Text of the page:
Project Title

Individuals with Higher Education levels increase Voter Turnout rates

Presenters

Academic department under which the project should be listed

RCHSS - Government and International Affairs

Faculty Sponsor Name

April Johnson

Abstract (300 words maximum)

During the 2016 presidential election, the Trump voter was referred to as “uneducated”. While Trump won the presidency, many have questioned how presidential candidate Hillary Clinton lost the election when polls claimed she would win by a landslide. To effectively understand what happened in the 2016 election I decided to examine the Presidential election of 2012 where education was not considered a major determinant in the election results. Researchers believe the main reason for the 2016 upset is due to pollsters not factoring into consideration that college-educated individuals are more likely than their non-college-educated peers to take surveys, potentially causing a treatment effect in the results. The research will discuss the background other researchers have conducted. Additionally, this study analyzes the 2012 presidential election while considering numerous variables that could potentially affect an individual's likelihood of turning out to vote in elections. All data are from the 2012 General Social Survey whose sample is a reflection of the American population. Using respondent's highest degree attained and comparing it to voter turnout as well as basic demographics, the results revealed a correlation between the variables which provided substantial evidence to support the hypothesis. Based on the results found in this study, an individual's education level influences his or her likelihood of turning out to vote in elections.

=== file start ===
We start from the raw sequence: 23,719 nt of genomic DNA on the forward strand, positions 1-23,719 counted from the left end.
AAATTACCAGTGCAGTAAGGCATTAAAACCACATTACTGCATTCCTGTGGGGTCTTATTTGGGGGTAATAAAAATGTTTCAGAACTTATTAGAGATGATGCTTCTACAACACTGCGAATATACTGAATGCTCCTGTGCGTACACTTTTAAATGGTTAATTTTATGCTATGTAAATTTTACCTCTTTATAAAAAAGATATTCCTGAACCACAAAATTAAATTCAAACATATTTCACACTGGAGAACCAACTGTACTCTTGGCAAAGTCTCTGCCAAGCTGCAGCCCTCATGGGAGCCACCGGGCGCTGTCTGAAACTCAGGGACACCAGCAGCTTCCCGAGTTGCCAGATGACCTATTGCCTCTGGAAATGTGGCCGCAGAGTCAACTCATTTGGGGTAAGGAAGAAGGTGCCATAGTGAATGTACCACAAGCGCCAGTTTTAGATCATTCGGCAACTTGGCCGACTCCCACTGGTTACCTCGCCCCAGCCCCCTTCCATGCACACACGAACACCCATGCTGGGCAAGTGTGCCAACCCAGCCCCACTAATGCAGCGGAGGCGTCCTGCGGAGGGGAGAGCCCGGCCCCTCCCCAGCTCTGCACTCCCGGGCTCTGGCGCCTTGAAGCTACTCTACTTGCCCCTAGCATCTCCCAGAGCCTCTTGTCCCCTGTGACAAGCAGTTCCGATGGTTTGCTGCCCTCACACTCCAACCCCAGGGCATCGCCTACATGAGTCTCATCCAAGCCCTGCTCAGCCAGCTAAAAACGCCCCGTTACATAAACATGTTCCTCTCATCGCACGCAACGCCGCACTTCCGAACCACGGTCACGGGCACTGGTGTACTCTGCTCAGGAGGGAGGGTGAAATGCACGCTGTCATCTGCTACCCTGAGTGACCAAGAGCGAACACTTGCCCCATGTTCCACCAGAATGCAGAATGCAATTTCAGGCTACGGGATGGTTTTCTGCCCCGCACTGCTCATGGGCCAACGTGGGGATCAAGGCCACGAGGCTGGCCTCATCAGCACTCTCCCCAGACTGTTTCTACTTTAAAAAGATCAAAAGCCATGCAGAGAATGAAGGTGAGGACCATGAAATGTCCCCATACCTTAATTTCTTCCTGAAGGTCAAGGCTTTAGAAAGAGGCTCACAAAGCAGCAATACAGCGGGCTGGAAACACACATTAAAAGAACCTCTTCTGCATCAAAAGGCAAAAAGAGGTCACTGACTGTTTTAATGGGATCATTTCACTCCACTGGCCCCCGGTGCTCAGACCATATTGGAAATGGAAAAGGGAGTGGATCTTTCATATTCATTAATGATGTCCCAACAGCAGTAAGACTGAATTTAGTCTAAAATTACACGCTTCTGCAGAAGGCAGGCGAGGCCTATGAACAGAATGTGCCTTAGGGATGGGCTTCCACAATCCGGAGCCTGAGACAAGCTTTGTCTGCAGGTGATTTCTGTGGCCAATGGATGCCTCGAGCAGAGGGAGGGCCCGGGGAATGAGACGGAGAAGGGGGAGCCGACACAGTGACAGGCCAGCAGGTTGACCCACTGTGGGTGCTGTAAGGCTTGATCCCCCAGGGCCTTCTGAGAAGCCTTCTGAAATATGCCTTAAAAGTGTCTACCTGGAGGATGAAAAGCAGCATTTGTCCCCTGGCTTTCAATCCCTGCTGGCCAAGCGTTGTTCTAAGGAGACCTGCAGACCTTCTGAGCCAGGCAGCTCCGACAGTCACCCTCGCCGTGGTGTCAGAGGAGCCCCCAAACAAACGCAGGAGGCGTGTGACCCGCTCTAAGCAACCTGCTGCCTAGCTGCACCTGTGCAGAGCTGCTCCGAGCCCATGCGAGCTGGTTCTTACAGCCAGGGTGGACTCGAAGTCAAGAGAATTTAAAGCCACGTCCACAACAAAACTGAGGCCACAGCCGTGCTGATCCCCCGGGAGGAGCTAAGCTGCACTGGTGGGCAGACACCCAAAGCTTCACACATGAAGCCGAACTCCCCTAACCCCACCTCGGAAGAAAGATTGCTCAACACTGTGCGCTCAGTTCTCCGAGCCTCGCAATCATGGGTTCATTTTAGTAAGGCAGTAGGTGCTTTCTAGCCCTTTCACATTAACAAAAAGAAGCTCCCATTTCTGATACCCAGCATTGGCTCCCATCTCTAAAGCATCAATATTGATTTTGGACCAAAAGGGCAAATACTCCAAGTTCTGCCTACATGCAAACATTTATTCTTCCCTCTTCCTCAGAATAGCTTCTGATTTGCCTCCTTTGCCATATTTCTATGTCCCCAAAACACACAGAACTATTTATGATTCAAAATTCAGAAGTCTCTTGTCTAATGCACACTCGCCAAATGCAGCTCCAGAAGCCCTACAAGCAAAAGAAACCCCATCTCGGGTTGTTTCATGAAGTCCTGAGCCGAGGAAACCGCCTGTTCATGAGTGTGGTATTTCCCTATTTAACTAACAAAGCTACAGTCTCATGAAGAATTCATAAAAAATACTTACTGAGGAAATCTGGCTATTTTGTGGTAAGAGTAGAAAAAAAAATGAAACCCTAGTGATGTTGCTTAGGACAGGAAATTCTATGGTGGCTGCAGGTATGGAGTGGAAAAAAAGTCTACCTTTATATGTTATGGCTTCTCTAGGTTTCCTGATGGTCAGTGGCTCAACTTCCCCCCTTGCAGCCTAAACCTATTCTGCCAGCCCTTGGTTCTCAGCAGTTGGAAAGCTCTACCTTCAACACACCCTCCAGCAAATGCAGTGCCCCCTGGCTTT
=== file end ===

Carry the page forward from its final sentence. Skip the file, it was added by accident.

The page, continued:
Project Type

Oral Presentation (15-min time slots)

This document is currently not available here.

Share

COinS
 

Individuals with Higher Education levels increase Voter Turnout rates

During the 2016 presidential election, the Trump voter was referred to as “uneducated”. While Trump won the presidency, many have questioned how presidential candidate Hillary Clinton lost the election when polls claimed she would win by a landslide. To effectively understand what happened in the 2016 election I decided to examine the Presidential election of 2012 where education was not considered a major determinant in the election results. Researchers believe the main reason for the 2016 upset is due to pollsters not factoring into consideration that college-educated individuals are more likely than their non-college-educated peers to take surveys, potentially causing a treatment effect in the results. The research will discuss the background other researchers have conducted. Additionally, this study analyzes the 2012 presidential election while considering numerous variables that could potentially affect an individual's likelihood of turning out to vote in elections. All data are from the 2012 General Social Survey whose sample is a reflection of the American population. Using respondent's highest degree attained and comparing it to voter turnout as well as basic demographics, the results revealed a correlation between the variables which provided substantial evidence to support the hypothesis. Based on the results found in this study, an individual's education level influences his or her likelihood of turning out to vote in elections.